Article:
A new Massachusetts Department of Public Health report showing a decline in the number of opioid overdose deaths for the first half of 2017 is encouraging news for health officials who hope the state is starting to make inroads on the opioid epidemic. Many health experts believe the number of deaths from the epidemic in the U.S. will continue to rise for at least the next several years, according to an Aug. 22, 2017 WBUR CommonHealth article.
The August 2017 report showed about a 5 percent drop in overdose fatalities — or 53 fewer deaths — for the six months of this year compared to the same timeframe in 2016. The number of opioid prescriptions written by Massachusetts doctors was found to have declined 27 percent since early 2015.
“I wouldn’t be surprised if Massachusetts started to turn the curve first because we’ve also been one of the most aggressive states in pursuing a wide range of policies as soon as possible,” said Michael Barnett, assistant professor of health policy and management at Harvard T.H. Chan School of Public Health. He cautioned, however, that “There’s no reason to start declaring victory or slow down our efforts. We don’t know when the peak is going to come.”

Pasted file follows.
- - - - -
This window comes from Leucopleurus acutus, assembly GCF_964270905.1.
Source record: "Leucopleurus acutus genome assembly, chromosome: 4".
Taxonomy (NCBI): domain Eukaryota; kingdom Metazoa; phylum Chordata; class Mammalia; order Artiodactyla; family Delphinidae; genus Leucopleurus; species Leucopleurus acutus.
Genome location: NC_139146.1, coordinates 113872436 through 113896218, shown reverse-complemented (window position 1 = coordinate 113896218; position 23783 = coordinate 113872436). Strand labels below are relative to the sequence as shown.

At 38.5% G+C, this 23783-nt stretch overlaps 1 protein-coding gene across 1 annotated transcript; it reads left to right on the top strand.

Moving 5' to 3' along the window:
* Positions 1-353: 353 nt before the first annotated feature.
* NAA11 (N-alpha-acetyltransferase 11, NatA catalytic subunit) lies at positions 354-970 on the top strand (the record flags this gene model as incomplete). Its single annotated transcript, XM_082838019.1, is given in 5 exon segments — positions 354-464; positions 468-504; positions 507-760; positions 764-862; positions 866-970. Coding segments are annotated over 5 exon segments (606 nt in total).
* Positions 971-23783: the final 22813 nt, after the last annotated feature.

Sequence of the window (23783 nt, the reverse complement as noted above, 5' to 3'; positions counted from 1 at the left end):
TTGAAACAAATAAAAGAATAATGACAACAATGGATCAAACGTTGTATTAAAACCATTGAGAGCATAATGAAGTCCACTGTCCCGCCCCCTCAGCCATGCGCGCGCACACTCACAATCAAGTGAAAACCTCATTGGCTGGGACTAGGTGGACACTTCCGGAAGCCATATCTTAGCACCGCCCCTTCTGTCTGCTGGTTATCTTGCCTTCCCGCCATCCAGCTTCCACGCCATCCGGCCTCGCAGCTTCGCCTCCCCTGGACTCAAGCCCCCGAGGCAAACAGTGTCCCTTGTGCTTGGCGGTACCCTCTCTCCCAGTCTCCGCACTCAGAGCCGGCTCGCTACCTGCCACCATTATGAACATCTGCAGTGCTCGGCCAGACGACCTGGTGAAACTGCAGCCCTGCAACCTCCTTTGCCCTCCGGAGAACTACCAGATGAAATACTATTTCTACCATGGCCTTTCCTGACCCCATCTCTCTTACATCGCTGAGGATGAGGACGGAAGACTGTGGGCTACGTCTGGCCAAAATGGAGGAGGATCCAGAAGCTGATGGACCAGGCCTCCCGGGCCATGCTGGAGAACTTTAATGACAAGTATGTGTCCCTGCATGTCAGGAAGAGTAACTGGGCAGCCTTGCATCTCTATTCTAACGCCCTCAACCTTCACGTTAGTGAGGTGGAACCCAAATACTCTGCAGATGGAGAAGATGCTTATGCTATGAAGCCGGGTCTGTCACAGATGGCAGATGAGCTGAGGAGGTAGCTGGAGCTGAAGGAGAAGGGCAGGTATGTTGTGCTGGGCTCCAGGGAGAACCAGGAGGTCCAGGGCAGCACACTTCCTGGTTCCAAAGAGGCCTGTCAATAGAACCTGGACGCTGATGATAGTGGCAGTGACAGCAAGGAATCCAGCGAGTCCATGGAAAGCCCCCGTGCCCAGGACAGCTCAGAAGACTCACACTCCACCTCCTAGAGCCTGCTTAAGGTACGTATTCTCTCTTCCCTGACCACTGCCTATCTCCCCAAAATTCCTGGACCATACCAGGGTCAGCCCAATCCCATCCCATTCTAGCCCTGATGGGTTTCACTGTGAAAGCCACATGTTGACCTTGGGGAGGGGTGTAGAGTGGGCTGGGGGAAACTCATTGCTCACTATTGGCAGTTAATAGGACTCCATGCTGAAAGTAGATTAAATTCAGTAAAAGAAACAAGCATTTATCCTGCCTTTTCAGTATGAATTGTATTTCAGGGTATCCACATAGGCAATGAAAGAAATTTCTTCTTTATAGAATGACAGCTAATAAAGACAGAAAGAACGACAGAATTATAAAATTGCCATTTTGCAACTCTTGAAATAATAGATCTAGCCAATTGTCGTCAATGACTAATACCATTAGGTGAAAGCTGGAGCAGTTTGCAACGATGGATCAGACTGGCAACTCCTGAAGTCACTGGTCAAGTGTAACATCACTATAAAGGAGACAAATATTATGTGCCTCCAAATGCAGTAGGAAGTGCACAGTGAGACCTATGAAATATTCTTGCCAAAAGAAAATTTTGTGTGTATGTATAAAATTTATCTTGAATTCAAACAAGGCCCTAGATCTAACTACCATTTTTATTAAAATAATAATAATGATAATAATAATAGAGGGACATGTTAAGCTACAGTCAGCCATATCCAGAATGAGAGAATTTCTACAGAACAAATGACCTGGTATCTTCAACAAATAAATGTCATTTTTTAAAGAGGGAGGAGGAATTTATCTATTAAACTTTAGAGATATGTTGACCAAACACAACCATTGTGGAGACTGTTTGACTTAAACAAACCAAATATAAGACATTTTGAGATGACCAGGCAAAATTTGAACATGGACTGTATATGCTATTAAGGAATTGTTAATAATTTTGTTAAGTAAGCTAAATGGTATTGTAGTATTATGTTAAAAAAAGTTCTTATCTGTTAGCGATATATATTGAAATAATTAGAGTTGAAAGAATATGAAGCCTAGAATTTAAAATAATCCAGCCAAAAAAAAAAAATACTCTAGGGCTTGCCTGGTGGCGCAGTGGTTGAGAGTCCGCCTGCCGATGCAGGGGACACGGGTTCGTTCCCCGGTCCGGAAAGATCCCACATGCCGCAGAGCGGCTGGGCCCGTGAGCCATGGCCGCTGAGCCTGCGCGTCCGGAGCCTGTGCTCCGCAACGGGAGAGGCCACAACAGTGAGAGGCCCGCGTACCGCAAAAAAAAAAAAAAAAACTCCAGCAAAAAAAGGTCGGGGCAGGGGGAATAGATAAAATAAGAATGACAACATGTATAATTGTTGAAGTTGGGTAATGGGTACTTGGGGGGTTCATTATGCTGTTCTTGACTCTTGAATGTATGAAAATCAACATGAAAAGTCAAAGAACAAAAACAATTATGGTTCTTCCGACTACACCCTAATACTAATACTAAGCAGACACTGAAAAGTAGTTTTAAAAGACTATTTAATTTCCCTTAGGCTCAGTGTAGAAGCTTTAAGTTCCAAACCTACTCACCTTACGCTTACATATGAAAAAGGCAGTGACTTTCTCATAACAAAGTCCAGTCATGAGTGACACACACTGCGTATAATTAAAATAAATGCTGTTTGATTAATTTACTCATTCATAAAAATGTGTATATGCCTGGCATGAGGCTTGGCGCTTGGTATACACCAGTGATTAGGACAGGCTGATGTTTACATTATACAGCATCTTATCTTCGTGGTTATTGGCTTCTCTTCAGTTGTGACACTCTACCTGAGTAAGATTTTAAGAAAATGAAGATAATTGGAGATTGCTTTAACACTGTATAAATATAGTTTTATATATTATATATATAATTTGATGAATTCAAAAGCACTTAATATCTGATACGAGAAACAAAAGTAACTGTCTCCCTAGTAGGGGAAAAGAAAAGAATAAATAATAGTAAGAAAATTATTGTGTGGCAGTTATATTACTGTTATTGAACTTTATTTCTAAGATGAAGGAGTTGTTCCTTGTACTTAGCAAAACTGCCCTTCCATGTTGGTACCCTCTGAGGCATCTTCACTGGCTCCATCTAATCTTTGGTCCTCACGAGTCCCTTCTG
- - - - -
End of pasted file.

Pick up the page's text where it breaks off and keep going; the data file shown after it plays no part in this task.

Read the WBUR’s CommonHealth article: State Officials ‘Encouraged’ By Drop In Overdose Deaths
Listen to an Aug. 11, 2017 NPR interview: From Alaska To Florida, States Respond To Opioid Crisis With Emergency Declarations
Physicians’ opioid prescribing patterns linked to patients’ risk for long-term drug use (Harvard Chan School release)
Overcoming the opioid crisis (Harvard Chan School news)
The Opioid Crisis (The Forum at Harvard Chan School)
Broad support for limiting opioid painkiller prescriptions (Harvard Chan School news)